The Aviator:

Moderately popular throughout the 1940s and 1950s, Aviators became mainstream between the 1960s subculture which favored metal rims over plastic. Thus, the model became a symbol of 1970s-era (primarily disco) fashion, being ubiquitous not only as sunglasses but worn as prescription glasses as well.

By 1980 however, the glasses’ popularity stalled because of the disco backlash prevalent, and the sunglasses industry (including Ray-Ban) was heavily hit by this. To save the ailing Ray-Ban, Bausch & Lomb signed a multi-million product placement deal in 1982, which featured the brand’s models in films and TV shows. The Aviator model was notoriously present in Cobra and Top Gun. In 1986, Aviators saw a 40% rise in sales.

In the 1990s, Ray-Ban once again faced hard times. The backlash against 1980s fashion proved to be a huge blow to the company, which was sold to Luxottica in 1999. Around that time, a revival of the hippie movement that made the framestyle so popular, as well as the popularity of Jackass led to a renewed boom for Aviators during the 2000s.

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The Wayfarer:

Ray-Ban Wayfarer sunglasses have been manufactured by Ray-Ban since 1956, when their design was a revolutionary break from the metal eyewear of the past. Wayfarers enjoyed early popularity in the 1950s and 1960s. Though the sunglasses had faded from the limelight by the 1970s, a lucrative 1982 product placement deal brought Wayfarers to their height of popularity. Since the mid-2000s, the sunglasses have been enjoying a revival.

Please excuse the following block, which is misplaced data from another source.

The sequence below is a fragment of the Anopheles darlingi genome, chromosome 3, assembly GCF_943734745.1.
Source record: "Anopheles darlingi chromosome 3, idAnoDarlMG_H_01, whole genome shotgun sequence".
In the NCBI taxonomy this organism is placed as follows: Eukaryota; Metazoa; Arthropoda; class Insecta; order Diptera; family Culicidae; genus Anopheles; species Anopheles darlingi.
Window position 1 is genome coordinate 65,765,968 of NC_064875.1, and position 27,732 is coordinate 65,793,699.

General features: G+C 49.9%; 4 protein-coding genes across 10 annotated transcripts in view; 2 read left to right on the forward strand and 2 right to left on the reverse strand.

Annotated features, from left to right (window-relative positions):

Wayfarers are sometimes cited as the best-selling design of sunglasses in history (although Ray-Ban Aviators have also been credited with this achievemen  and have been called a classic of modern design and one of the most enduring fashion icons of the 20th century.

The Clubmaster:

The design became the most common style of eyeglasses throughout the 1950s and the early 1960s before it was surpassed in popularity by solid plastic styles. Browlines enjoyed a renaissance as sunglasses in the 1980s before returning to popularity in the 2010s, with the rise of retro style and the hipster subculture. The most common means of construction is for the upper portion of the frame (the “brows” or “caps”) and temples to be made of plastic, with the remainder of the frame (the bridge and eyewires, or “chassis”) to be made of metal. The chassis inserts into the brows and is held in place by way of a series of screws. For a period in the 1960s, numerous models emerged in which the brows were constructed from aluminium; following the style’s resurgence in the 2000s, browlines made wholly out of one type of metal with less pronounced brow portions became popular.